Changu Narayan – Changunarayan, Nepal - Atlas Obscura

Changunarayan, Nepal

Changu Narayan

Dating back to the fourth century, it's the oldest Hindu temple still in use in the Kathmandu Valley.  

Changu Narayan is a two-story pagoda-style temple dedicated to Lord Vishnu and surrounded by ancient carvings and statues. Having survived destruction in 1702 and 2015, it is said to be the oldest Hindu temple still in use in the Kathmandu Valley today.

The entire Kathmandu Valley is listed as a UNESCO World Heritage site, encompassing seven groups of monuments and buildings. These include the Durbar Squares of Hanuman Dhoka (Kathmandu), Patan and Bhaktapur; the Buddhist stupas of Swayambhu and Boudhanath; and the Hindu temples of Pashupati and Changu Narayan.

Dating back to the fourth century, Changu Narayan is widely considered to be the oldest Hindu temple in the Kathmandu Valley, and one of the oldest in Nepal. Built on top of a high hill about seven miles directly east of Kathmandu, the temple is dedicated to Vishnu, although shrines to Lord Shiva, Ashta Matrika, Chhinnamasta, Kileshwor, and Krishna are also found within the wider temple complex.

The main temple is decorated with some of the finest carvings in the Kathmandu Valley, and the collection of statues surrounding the temple is the best you’ll see outside the National Museum of Nepal.

The diagonal beams that support the temple’s two pagoda roofs are decorated with intricate carvings of the 10 incarnations of Vishnu and various multi-armed Tantric goddesses. The temple’s four entrances, meanwhile, are guarded by stone lions, griffins, elephants, and sarabhas (part-lion, part-bird creatures from Hindu mythology).

But the gems of the collection are the statues and carvings dotted around the courtyard, the oldest dating back to the Licchavi era (400 to 750). Facing the west door of the temple is a statue of Garuda, the legendary bird that served as Vishnu’s mount, which dates back to the fifth century. And near this statue is the oldest stone inscription in the Kathmandu Valley, a message etched in 464 that tells the tale of how a king convinced his mother not to die by suicide after her husband’s death.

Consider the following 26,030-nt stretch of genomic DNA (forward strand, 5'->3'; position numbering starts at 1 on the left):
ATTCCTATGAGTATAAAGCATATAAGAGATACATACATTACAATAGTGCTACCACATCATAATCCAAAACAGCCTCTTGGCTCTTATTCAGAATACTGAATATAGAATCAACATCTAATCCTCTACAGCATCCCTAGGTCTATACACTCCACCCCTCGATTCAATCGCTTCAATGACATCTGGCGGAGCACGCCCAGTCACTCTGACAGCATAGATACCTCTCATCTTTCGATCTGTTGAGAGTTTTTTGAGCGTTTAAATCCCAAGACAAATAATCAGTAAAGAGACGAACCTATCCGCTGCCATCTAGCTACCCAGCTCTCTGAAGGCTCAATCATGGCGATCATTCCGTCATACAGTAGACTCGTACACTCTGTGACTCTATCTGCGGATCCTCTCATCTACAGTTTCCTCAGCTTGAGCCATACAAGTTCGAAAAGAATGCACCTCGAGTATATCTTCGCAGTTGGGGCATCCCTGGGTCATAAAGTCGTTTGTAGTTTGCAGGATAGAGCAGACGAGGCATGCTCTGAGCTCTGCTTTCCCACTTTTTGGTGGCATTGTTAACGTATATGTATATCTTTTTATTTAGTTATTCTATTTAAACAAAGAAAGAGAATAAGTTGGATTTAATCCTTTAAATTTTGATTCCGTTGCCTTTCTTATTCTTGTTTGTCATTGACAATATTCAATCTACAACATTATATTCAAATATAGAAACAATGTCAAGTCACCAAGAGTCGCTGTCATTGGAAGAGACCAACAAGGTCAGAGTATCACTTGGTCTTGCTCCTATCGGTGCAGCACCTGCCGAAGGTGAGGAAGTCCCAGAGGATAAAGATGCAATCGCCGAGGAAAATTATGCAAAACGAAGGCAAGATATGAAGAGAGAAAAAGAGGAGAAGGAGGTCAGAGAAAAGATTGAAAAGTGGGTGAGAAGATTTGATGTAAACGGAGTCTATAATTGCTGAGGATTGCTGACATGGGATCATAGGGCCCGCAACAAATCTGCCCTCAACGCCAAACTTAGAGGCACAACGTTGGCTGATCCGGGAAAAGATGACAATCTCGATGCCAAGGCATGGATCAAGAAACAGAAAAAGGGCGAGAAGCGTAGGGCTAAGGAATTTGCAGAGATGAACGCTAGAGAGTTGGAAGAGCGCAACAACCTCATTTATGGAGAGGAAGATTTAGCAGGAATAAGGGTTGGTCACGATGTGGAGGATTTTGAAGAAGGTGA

Other statues show Vishnu in his various incarnations, or avatars. Vishnu appears as Narsingha, the man-lion, ripping a man apart with his fingers. He also appears as Vikrantha, the six-armed dwarf who transformed into a giant. And in the northwest corner of the complex is an image of Vishnu riding his faithful mount Garuda.

The temple complex and its numerous statues have survived a number of threats over the centuries. The most serious was a fire that swept through the compound in 1702, destroying many works. The temple was rebuilt in the following years.

More recently, the Gorkha Earthquake of April 2015 damaged 753 temples, shrines, and monasteries across Nepal, including 241 in Kathmandu. Changu Narayan suffered heavy damage but restoration projects began almost immediately. It was reopened the same year, and the Department of Archeology announced that the restoration project had been completed in November 2017. Visitor numbers declined following the earthquake, and have yet to return to pre-quake levels.

Know Before You Go

Changu Narayan is located about seven miles east of Kathmandu. From Kathmandu you can take the bus to Bhaktapur, then take another bus to the temple. There's also a museum located on the way up to the temple. Inside the temple complex you are free to explore most of the grounds, but only priests can enter the main temple. The entrance fee for foreign nationals is 300 Nepalese rupees ($2.60 US).

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